This post is part of a series on some of the resources I use to improve my skills. You can read the introduction to this series here.
Ooooh, I get such a geeky pleasure out of this topic, I just find it so fascinating. I’m not going to go into the science behind how we see colour. It’s better explained by those in the actual know. But understanding how to work with paint and mix colour is critical to a successful piece of art. Yes, you could buy every colour available in your chosen medium, and sometimes it makes sense to invest in a particular hue if you always end up using a lot of it in your work, but that’s for later on, when you know what you’re doing. The thing is, a lot of follow-along-and-paint-with-me tutorials use specific colours that you feel you need to use, and if you watch a lot of tutorials you could end up buying a lot of paint for different projects that don’t come together to form a cohesive palette.
Having a grasp of colour theory isn’t just about mixing paint and knowing yellow and blue make green. It’s about understanding triadic colour ways, complimentary splits and being familiar with words like chroma, saturation, and value. If you want your art work to be cohesive, using a considered colour palette is essential.
Most advice, whatever your medium*, is to start with a simple palette, usually consisting of red (one warm, one cool), blue (one warm, one cool), yellow (one warm, one cool), and, if you’re using oil or acrylic, white. With these colours you can mix practically all the colours you will ever need. It’s such a practical skill to have, to know what you’re going to get if you add lemon yellow (cool ) to ultramarine blue (warm) or cadmium yellow (warm) to ultramarine blue. And then what happens if you add a smidge of alizarin crimson to it?
It’s one of the most useful skills I’ve developed, being able to mix my colours. For a long time, I only ever used typical standard palette, which forced me to mix my own colours and which I know if I don’t write down in a list here that’ll be irritating:
- alizarin crimson (cool)
- cadmium red (warm)
- lemon yellow (cool)
- cadmium yellow medium (warm)
- cerulean blue (cool)
- ultramarine blue (warm)
- plus white
- plus burnt sienna, considered an earth colour, it leans towards orange and mixed with ultramarine blue makes the most amazing greys.
Mixing your paint, making some colour charts and understanding how far you can push your colours will also help you understand that certain hues have different qualities. Some are very opaque, others more transparent. These too have an impact on your mixes and ultimately how you apply them in your work. And if you don’t learn a bit of colour theory you’ll always be limted! Plus, you’ll save a ton of money only buying minimally.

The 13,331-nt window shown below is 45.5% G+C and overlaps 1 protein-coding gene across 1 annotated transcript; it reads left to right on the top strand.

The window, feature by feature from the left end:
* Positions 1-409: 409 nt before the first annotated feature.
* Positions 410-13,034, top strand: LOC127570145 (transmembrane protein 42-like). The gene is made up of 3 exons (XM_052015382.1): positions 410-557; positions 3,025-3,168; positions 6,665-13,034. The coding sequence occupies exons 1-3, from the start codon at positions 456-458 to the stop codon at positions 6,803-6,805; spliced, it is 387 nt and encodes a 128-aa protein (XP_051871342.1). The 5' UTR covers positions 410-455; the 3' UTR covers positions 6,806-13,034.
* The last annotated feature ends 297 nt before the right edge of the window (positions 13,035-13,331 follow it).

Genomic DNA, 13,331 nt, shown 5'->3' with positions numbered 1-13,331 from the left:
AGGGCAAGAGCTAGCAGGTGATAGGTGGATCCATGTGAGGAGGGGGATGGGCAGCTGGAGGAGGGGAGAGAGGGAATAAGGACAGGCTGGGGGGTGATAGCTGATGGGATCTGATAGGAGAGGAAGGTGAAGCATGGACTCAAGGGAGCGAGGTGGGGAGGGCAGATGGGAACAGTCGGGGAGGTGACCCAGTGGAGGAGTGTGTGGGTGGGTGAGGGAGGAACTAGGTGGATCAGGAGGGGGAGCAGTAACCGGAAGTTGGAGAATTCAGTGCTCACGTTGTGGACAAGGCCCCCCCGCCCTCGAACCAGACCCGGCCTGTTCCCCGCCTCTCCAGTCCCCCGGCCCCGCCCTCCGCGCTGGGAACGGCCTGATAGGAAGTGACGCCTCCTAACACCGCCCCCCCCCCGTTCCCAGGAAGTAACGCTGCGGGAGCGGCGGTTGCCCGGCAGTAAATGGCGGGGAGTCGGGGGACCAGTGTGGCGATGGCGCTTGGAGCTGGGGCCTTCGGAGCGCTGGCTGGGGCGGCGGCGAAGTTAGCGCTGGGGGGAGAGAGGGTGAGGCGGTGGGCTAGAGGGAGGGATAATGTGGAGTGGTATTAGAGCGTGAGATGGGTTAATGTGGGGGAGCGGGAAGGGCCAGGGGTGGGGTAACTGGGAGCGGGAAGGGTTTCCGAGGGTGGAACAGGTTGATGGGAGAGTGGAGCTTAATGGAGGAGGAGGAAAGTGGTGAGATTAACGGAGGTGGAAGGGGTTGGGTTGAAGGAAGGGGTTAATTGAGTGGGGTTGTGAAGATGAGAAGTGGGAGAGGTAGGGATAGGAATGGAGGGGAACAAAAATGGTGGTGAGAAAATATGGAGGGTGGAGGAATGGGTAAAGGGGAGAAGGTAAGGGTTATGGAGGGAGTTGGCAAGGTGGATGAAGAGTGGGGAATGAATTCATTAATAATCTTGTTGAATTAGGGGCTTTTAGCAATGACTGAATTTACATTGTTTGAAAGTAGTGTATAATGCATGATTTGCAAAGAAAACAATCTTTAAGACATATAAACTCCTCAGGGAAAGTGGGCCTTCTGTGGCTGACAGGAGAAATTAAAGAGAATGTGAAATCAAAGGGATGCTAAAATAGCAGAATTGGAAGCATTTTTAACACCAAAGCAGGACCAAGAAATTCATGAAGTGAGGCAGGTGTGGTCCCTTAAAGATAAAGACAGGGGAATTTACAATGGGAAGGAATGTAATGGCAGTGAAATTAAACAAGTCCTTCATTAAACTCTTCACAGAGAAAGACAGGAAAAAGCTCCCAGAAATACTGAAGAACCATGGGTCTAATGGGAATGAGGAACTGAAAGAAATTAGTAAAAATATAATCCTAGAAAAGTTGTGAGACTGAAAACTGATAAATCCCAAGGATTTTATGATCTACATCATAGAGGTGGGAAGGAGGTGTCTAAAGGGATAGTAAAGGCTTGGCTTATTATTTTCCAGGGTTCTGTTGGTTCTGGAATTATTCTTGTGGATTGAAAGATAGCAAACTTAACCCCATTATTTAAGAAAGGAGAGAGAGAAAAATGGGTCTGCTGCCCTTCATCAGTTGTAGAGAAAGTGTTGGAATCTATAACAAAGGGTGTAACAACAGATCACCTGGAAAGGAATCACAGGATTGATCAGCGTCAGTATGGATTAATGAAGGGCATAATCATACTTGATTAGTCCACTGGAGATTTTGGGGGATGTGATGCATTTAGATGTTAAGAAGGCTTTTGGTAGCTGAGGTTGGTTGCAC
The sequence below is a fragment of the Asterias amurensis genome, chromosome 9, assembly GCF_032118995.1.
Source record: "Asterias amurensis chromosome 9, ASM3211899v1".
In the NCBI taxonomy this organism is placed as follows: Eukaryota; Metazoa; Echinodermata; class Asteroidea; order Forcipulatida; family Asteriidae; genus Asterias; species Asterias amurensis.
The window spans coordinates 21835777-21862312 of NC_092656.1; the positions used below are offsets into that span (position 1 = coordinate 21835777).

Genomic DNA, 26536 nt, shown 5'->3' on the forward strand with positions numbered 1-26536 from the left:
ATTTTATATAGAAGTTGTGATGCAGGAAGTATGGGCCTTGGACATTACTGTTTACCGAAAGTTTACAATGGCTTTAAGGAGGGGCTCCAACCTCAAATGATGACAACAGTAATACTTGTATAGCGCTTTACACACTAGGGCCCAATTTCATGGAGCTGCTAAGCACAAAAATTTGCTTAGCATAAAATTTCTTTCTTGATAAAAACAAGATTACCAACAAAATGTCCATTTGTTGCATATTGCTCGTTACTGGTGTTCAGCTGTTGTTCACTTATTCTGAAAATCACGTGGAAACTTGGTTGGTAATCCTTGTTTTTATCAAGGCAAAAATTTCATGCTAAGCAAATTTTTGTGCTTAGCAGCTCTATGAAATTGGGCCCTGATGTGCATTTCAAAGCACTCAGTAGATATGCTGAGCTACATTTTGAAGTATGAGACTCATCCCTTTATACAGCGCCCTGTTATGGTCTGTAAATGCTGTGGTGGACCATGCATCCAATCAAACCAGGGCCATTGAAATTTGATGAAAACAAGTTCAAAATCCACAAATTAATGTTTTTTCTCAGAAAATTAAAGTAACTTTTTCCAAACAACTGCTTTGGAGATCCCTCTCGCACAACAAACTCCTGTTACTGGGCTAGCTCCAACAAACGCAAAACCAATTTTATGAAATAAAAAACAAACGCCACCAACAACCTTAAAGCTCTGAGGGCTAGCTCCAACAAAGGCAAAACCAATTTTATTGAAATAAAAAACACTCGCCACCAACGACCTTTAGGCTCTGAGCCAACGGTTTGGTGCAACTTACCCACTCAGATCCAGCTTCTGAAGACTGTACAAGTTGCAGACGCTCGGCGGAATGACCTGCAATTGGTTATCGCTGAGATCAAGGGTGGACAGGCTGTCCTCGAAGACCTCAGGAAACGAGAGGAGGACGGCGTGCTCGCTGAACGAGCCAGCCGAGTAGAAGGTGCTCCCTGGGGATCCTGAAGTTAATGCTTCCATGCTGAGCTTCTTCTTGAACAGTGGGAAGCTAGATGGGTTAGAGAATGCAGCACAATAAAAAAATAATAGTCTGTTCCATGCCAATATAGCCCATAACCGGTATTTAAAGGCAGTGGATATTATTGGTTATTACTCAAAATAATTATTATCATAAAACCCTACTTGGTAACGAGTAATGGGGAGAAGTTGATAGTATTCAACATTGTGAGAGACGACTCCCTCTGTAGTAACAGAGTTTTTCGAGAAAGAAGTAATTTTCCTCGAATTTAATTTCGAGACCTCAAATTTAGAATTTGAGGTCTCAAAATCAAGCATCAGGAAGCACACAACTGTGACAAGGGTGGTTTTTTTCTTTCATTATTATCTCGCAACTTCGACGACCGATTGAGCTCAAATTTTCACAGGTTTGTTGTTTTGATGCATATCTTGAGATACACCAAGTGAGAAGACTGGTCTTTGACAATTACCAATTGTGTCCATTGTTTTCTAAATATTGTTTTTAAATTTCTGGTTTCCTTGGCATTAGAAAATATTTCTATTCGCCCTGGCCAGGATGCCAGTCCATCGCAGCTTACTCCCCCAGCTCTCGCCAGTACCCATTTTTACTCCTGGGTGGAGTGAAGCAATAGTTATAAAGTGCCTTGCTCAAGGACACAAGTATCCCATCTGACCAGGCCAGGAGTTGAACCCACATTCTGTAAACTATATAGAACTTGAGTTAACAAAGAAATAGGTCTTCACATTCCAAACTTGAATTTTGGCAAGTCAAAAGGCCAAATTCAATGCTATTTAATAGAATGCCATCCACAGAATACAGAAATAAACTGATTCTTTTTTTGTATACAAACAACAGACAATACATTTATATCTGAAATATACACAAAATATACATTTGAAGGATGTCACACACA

I have added to my colours as I’ve got more experienced, and perhaps I’ll do a post of it and link it here when it’s written.
Anyhow, that’s as much as I’m going to say, otherwise I’ll just be repeating what these fabulous experts share:
Carol Marine gives an excellent demo of how she mixes her colours in her Saturation and Colour Mixing tutorial. It’s a few dollars, which is about about £6, and worth the money. In fact, I’ve bought most of her tutorials on this page, and I have her book Daily Painting. It covers painting but also colour. I love this woman. I got such a lot out of her book and videos I wrote and told her so. And I don’t do that sort of thing. She replied too!
Craftsy – I purchased Master Palettes: Exploring Colour Mixing with Scott Gellatly I remember this had some great visuals of the colour wheel.
Betty Edward’s book Color. I really like how she explains stuff.
Not essential but the Colour Mixing Bible by Ian Sidaway is useful, particularly when your eyes stop seeing or your trying to mix a colour that’s so subtle you have no idea where to begin – I found it quite good to have to hand as a reference. There’s also a lot of info around paint properties.
Will Kemp’s Art School has some great videos (free and paid) which I found so useful when starting out, particularly Painting a Jug with Two Colours. It gives great insight to a beginner what you can achieve with so little. He also has an enormous amount of resource, including a section on colour.
Paint manufacturers also have lots of useful guides on their websites.
* soft pastels are a different kettle of fish, in that you need a good amount of variety by comparison to have an adequate palette…..however, even if your primary medium is pastel, I really recommend you spend time mixing paint -after all, you’re handling paint in it’s purest form and knowing how to glaze and scumble one pastel over another is a skill enhanced by understanding colour in more detail. I speak from experience peoples.